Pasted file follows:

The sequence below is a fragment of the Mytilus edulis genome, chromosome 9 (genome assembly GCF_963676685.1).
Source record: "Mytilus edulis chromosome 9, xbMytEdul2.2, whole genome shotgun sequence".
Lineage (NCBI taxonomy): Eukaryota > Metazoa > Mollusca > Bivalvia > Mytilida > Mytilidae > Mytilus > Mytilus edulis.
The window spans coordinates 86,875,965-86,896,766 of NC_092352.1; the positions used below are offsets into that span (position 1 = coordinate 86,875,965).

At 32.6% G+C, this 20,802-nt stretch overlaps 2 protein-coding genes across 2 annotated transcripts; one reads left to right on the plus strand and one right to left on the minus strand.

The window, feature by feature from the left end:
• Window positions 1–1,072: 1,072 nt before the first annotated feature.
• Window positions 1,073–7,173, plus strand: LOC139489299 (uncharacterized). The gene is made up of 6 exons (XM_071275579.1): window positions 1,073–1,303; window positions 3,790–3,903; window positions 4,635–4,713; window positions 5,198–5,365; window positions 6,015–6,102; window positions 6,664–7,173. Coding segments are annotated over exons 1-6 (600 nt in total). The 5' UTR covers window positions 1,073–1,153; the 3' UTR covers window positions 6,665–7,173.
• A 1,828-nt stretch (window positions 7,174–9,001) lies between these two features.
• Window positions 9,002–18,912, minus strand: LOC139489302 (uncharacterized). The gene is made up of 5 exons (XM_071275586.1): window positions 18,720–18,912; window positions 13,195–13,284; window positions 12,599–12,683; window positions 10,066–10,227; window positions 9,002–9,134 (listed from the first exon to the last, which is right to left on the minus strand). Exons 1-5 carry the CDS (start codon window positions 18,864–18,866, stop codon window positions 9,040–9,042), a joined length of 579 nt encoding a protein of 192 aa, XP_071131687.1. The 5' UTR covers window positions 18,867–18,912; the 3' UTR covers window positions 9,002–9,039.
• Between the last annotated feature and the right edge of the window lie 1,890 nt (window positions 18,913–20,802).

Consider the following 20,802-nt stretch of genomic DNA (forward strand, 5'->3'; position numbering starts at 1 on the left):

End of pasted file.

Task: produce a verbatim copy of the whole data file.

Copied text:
The sequence below is a fragment of the Mytilus edulis genome, chromosome 9 (genome assembly GCF_963676685.1).
Source record: "Mytilus edulis chromosome 9, xbMytEdul2.2, whole genome shotgun sequence".
Lineage (NCBI taxonomy): Eukaryota > Metazoa > Mollusca > Bivalvia > Mytilida > Mytilidae > Mytilus > Mytilus edulis.
The window spans coordinates 86,875,965-86,896,766 of NC_092352.1; the positions used below are offsets into that span (position 1 = coordinate 86,875,965).

At 32.6% G+C, this 20,802-nt stretch overlaps 2 protein-coding genes across 2 annotated transcripts; one reads left to right on the plus strand and one right to left on the minus strand.

The window, feature by feature from the left end:
• Window positions 1–1,072: 1,072 nt before the first annotated feature.
• Window positions 1,073–7,173, plus strand: LOC139489299 (uncharacterized). The gene is made up of 6 exons (XM_071275579.1): window positions 1,073–1,303; window positions 3,790–3,903; window positions 4,635–4,713; window positions 5,198–5,365; window positions 6,015–6,102; window positions 6,664–7,173. Coding segments are annotated over exons 1-6 (600 nt in total). The 5' UTR covers window positions 1,073–1,153; the 3' UTR covers window positions 6,665–7,173.
• A 1,828-nt stretch (window positions 7,174–9,001) lies between these two features.
• Window positions 9,002–18,912, minus strand: LOC139489302 (uncharacterized). The gene is made up of 5 exons (XM_071275586.1): window positions 18,720–18,912; window positions 13,195–13,284; window positions 12,599–12,683; window positions 10,066–10,227; window positions 9,002–9,134 (listed from the first exon to the last, which is right to left on the minus strand). Exons 1-5 carry the CDS (start codon window positions 18,864–18,866, stop codon window positions 9,040–9,042), a joined length of 579 nt encoding a protein of 192 aa, XP_071131687.1. The 5' UTR covers window positions 18,867–18,912; the 3' UTR covers window positions 9,002–9,039.
• Between the last annotated feature and the right edge of the window lie 1,890 nt (window positions 18,913–20,802).

Consider the following 20,802-nt stretch of genomic DNA (forward strand, 5'->3'; position numbering starts at 1 on the left):